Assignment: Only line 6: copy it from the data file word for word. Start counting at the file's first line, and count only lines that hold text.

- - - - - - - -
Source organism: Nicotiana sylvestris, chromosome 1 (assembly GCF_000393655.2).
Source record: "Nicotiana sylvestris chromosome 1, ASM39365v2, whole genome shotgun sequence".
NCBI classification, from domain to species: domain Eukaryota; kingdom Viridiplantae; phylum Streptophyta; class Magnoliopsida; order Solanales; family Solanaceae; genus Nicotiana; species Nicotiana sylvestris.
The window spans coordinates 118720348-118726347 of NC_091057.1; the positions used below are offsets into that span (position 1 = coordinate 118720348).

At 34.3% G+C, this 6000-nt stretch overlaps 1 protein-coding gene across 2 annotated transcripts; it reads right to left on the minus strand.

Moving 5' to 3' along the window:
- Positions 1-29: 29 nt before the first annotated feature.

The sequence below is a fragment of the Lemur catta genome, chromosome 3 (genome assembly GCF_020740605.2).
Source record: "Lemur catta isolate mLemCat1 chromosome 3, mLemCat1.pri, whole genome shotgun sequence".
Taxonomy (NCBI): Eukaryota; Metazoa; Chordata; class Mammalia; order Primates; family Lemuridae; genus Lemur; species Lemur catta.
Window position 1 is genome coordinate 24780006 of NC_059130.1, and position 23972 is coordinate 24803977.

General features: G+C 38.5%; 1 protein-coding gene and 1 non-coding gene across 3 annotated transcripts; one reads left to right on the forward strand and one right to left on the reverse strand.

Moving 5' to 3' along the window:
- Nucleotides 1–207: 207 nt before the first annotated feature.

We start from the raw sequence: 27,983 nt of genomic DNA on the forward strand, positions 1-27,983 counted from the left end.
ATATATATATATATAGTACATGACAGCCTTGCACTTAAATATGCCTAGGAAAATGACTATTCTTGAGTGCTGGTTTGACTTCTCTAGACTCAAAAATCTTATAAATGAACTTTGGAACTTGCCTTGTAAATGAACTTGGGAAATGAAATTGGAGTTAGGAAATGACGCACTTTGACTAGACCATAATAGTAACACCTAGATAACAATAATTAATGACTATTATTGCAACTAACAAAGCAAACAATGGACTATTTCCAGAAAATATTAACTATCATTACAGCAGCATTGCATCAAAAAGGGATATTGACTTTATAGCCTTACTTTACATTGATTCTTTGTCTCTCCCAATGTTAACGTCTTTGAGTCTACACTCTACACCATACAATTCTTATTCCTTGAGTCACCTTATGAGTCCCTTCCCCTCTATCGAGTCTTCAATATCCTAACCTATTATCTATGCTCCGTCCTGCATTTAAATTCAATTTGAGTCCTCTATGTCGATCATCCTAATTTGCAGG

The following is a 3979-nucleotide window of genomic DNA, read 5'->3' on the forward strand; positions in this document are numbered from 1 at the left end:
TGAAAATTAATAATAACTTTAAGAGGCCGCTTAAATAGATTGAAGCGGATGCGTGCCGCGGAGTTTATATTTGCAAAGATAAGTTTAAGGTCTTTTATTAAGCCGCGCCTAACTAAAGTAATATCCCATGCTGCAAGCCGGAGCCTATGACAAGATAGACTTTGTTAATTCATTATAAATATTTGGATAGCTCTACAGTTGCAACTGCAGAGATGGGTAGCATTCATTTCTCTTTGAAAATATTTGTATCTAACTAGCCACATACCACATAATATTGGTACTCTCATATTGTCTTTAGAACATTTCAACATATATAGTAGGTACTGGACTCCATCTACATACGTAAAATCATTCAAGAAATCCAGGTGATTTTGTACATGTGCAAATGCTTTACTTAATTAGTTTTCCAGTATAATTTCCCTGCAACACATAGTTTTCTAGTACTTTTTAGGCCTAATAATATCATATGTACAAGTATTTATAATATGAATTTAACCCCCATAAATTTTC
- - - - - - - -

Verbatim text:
Moving 5' to 3' along the window: